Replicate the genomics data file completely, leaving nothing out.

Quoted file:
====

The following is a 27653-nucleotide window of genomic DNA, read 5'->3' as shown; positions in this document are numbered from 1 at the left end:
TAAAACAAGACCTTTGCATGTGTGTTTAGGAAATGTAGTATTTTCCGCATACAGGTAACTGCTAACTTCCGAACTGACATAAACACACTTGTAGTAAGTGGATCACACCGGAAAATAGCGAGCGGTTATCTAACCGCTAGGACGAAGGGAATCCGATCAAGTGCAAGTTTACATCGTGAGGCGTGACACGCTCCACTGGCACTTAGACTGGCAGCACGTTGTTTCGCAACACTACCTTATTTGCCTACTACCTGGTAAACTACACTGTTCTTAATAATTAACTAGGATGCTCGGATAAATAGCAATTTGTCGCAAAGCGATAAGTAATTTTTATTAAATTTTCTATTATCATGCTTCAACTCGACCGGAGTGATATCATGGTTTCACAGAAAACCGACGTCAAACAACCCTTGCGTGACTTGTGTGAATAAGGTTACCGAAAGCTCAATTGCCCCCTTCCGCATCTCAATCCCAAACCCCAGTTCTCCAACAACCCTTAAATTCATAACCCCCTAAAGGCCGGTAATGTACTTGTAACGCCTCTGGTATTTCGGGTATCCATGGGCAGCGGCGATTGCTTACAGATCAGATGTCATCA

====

The following is a 27653-nucleotide window of genomic DNA, read 5'->3' as shown; positions in this document are numbered from 1 at the left end:
TAAAACAAGACCTTTGCATGTGTGTTTAGGAAATGTAGTATTTTCCGCATACAGGTAACTGCTAACTTCCGAACTGACATAAACACACTTGTAGTAAGTGGATCACACCGGAAAATAGCGAGCGGTTATCTAACCGCTAGGACGAAGGGAATCCGATCAAGTGCAAGTTTACATCGTGAGGCGTGACACGCTCCACTGGCACTTAGACTGGCAGCACGTTGTTTCGCAACACTACCTTATTTGCCTACTACCTGGTAAACTACACTGTTCTTAATAATTAACTAGGATGCTCGGATAAATAGCAATTTGTCGCAAAGCGATAAGTAATTTTTATTAAATTTTCTATTATCATGCTTCAACTCGACCGGAGTGATATCATGGTTTCACAGAAAACCGACGTCAAACAACCCTTGCGTGACTTGTGTGAATAAGGTTACCGAAAGCTCAATTGCCCCCTTCCGCATCTCAATCCCAAACCCCAGTTCTCCAACAACCCTTAAATTCATAACCCCCTAAAGGCCGGTAATGTACTTGTAACGCCTCTGGTATTTCGGGTATCCATGGGCAGCGGCGATTGCTTACAGATCAGATGTCATCA